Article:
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Courses in LSA Linguistics

Linguistics investigates all aspects of spoken and written human language. It is especially concerned with the general principles of language structure, its use and acquisition, with the structure and history of particular languages and groups of languages, with the role of language in human experience, and with the techniques employed in analyzing and describing language. The concentration in Linguistics is intended to provide an understanding of human language and its systematic study, as well as provide the opportunity to explore the importance of language in all areas of human life.

The general field of linguistics includes several subfields. Phonetics and phonology are especially concerned with the sounds of speech. Phonetics emphasizes the physical characteristics of speech sounds, and phonology deals with the way in which speech sounds are organized in languages. Syntax examines the way in which smaller units of language, such as words, are organized into the complex structure of phrases and sentences. Semantics seeks to understand how the forms of language are used to express meaning. Historical and comparative linguistics is concerned with the ways in which languages change through time, with the variations in language from place to place, and with the possible relationship among languages. Historical linguistics also includes the study of the history of specific languages and language groups, and the reconstruction of pre-historic languages.

In addition to these subfields of linguistics, several other sub-disciplines relate linguistics to other fields of study. Psycholinguistics treats language in its psychological aspects and is especially concerned with the ways in which cultural patterns and values relate to language structure, use, and change. Sociolinguistics deals with the interrelationship of language and society and with the covariation of language and social form. Computational linguistics is concerned with the utilization of computational techniques in the analysis of language.

Some areas in which the findings of linguistics have found application include: translation, the design and documentation of computer software, language and national policy, speech pathology and speech therapy, the development of writing systems for previously unwritten languages, the teaching of first language skills such as reading and writing, and the teaching of second languages.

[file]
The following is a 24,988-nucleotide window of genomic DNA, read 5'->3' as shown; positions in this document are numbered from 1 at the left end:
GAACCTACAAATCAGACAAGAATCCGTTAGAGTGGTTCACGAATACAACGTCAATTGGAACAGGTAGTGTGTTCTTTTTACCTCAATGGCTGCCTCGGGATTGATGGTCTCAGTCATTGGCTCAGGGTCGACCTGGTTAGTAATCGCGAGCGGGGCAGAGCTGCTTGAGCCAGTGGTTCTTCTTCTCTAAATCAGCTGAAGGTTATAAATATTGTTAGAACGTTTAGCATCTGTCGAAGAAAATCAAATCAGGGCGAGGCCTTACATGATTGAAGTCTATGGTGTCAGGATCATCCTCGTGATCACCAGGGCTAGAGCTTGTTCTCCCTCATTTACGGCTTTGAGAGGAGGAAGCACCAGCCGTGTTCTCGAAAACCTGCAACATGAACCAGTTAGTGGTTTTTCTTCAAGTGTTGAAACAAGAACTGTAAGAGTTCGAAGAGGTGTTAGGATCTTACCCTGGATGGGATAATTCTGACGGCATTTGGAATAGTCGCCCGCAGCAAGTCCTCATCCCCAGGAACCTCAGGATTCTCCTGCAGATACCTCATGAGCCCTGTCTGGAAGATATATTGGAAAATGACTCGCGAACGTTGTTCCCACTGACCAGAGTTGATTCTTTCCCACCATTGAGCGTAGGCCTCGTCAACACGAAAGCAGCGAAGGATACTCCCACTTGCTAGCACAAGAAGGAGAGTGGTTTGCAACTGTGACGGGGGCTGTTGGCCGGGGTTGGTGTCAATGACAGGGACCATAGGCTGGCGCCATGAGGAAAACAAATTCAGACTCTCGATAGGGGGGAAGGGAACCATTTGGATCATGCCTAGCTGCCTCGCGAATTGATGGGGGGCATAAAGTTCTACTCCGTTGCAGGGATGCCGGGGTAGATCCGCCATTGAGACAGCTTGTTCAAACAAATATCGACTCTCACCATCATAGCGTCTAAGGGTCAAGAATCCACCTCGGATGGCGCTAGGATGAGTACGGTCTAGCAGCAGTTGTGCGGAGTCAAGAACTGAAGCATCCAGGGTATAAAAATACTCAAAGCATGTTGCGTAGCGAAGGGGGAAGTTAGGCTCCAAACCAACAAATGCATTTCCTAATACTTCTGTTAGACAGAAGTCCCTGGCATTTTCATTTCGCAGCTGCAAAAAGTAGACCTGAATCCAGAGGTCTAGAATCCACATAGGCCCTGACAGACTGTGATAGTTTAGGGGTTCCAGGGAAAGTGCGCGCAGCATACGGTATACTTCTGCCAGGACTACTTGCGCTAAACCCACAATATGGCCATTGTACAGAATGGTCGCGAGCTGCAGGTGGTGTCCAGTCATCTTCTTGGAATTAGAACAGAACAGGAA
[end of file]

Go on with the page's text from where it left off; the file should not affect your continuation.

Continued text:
Pre-concentration courses in Linguistics.

The Department of Linguistics offers a series of pre-concentration courses designed to meet the needs of students with broad interests in language-related issues as well as those of students with more focused interests in the study of language. The department has four general introductory courses: Introduction to Language (LING 111), Language and Human Mind (LING 209), Introduction to Linguistic Analysis (LING 210), and Introduction to Symbolic Analysis of Language (LING 212). LING 111 surveys the field of Linguistics, including the core areas and other major subfields as well; LING 209/PSYCH 242 introduces students to the “cognitive revolution” in connection with the study of language. LING 210 and 212 introduce students to the methods of linguistic analysis. These courses prepare students for upper-level linguistics courses.

Program in American Sign Language.

The Department of Linguistics offers a 5-course sequence in American Sign Language. Introduction to Deaf Culture (LING 140) serves as a pre- or co-requisite to the beginning language courses. The four-term sequence of language courses (LING 150, 151, 250, 251) may be used to meet the undergraduate language requirement of the College of Literature, Science, and Arts. www.lsa.umich.edu/lingusitics/undergraduate/aslprogram

Cognitive Science (COGSCI)
COGSCI 200. Introduction to Cognitive Science
PSYCH 112, or one of LING 111, LING 209, or LING 210. (4). (ID). (BS). May not be repeated for credit.

The goal of this course is to provide an integrated overview of the some of the major approaches to understanding the mind and brain - approaches that together constitute contemporary cognitive science. The problems associated with understanding how and why our minds work the way they do are some of the deepest and most complex facing science, and no single discipline can lay claim to privileged status when it comes to making progress. Indeed, much of the recent excitement in the field has come from approaches that draw on the ideas and methods of multiple disciplines. In this course we'll get a taste of some of that excitement.

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